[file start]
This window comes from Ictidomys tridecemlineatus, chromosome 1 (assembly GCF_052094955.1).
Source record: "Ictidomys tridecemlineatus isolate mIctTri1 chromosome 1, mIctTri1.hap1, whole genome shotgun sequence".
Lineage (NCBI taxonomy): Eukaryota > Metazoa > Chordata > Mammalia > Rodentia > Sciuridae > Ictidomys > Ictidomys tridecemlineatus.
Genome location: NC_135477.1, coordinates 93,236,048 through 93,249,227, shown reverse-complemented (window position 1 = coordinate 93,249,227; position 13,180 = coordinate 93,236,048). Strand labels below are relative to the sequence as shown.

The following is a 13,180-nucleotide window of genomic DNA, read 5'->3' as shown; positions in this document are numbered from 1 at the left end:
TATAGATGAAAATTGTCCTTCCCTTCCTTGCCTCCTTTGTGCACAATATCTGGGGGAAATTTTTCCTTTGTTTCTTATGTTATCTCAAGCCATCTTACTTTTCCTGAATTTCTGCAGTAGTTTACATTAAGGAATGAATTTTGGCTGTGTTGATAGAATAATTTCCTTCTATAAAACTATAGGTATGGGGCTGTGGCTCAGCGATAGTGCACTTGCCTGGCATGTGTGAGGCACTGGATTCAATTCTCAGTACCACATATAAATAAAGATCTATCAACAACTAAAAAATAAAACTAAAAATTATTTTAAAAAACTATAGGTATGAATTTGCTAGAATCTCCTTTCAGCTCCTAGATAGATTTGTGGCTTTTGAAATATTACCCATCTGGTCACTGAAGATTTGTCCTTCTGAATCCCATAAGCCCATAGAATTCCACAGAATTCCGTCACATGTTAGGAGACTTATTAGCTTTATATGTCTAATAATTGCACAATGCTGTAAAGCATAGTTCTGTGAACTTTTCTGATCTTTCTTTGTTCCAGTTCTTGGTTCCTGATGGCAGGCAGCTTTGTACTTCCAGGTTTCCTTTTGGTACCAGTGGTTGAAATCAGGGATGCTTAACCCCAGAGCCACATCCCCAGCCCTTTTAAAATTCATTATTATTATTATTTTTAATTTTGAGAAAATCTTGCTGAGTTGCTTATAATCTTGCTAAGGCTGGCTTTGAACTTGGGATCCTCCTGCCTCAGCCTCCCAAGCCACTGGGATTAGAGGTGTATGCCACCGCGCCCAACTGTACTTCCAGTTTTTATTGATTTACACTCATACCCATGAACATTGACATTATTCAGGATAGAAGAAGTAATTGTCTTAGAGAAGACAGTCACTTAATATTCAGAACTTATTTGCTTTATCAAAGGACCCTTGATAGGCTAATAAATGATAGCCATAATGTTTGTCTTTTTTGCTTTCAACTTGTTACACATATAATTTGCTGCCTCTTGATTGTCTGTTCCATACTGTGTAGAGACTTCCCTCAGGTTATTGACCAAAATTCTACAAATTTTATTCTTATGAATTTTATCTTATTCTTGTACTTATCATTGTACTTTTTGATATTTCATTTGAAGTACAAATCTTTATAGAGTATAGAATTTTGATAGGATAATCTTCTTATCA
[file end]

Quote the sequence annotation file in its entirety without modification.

This window comes from Ictidomys tridecemlineatus, chromosome 1 (assembly GCF_052094955.1).
Source record: "Ictidomys tridecemlineatus isolate mIctTri1 chromosome 1, mIctTri1.hap1, whole genome shotgun sequence".
Lineage (NCBI taxonomy): Eukaryota > Metazoa > Chordata > Mammalia > Rodentia > Sciuridae > Ictidomys > Ictidomys tridecemlineatus.
Genome location: NC_135477.1, coordinates 93,236,048 through 93,249,227, shown reverse-complemented (window position 1 = coordinate 93,249,227; position 13,180 = coordinate 93,236,048). Strand labels below are relative to the sequence as shown.

The following is a 13,180-nucleotide window of genomic DNA, read 5'->3' as shown; positions in this document are numbered from 1 at the left end:
TATAGATGAAAATTGTCCTTCCCTTCCTTGCCTCCTTTGTGCACAATATCTGGGGGAAATTTTTCCTTTGTTTCTTATGTTATCTCAAGCCATCTTACTTTTCCTGAATTTCTGCAGTAGTTTACATTAAGGAATGAATTTTGGCTGTGTTGATAGAATAATTTCCTTCTATAAAACTATAGGTATGGGGCTGTGGCTCAGCGATAGTGCACTTGCCTGGCATGTGTGAGGCACTGGATTCAATTCTCAGTACCACATATAAATAAAGATCTATCAACAACTAAAAAATAAAACTAAAAATTATTTTAAAAAACTATAGGTATGAATTTGCTAGAATCTCCTTTCAGCTCCTAGATAGATTTGTGGCTTTTGAAATATTACCCATCTGGTCACTGAAGATTTGTCCTTCTGAATCCCATAAGCCCATAGAATTCCACAGAATTCCGTCACATGTTAGGAGACTTATTAGCTTTATATGTCTAATAATTGCACAATGCTGTAAAGCATAGTTCTGTGAACTTTTCTGATCTTTCTTTGTTCCAGTTCTTGGTTCCTGATGGCAGGCAGCTTTGTACTTCCAGGTTTCCTTTTGGTACCAGTGGTTGAAATCAGGGATGCTTAACCCCAGAGCCACATCCCCAGCCCTTTTAAAATTCATTATTATTATTATTTTTAATTTTGAGAAAATCTTGCTGAGTTGCTTATAATCTTGCTAAGGCTGGCTTTGAACTTGGGATCCTCCTGCCTCAGCCTCCCAAGCCACTGGGATTAGAGGTGTATGCCACCGCGCCCAACTGTACTTCCAGTTTTTATTGATTTACACTCATACCCATGAACATTGACATTATTCAGGATAGAAGAAGTAATTGTCTTAGAGAAGACAGTCACTTAATATTCAGAACTTATTTGCTTTATCAAAGGACCCTTGATAGGCTAATAAATGATAGCCATAATGTTTGTCTTTTTTGCTTTCAACTTGTTACACATATAATTTGCTGCCTCTTGATTGTCTGTTCCATACTGTGTAGAGACTTCCCTCAGGTTATTGACCAAAATTCTACAAATTTTATTCTTATGAATTTTATCTTATTCTTGTACTTATCATTGTACTTTTTGATATTTCATTTGAAGTACAAATCTTTATAGAGTATAGAATTTTGATAGGATAATCTTCTTATCA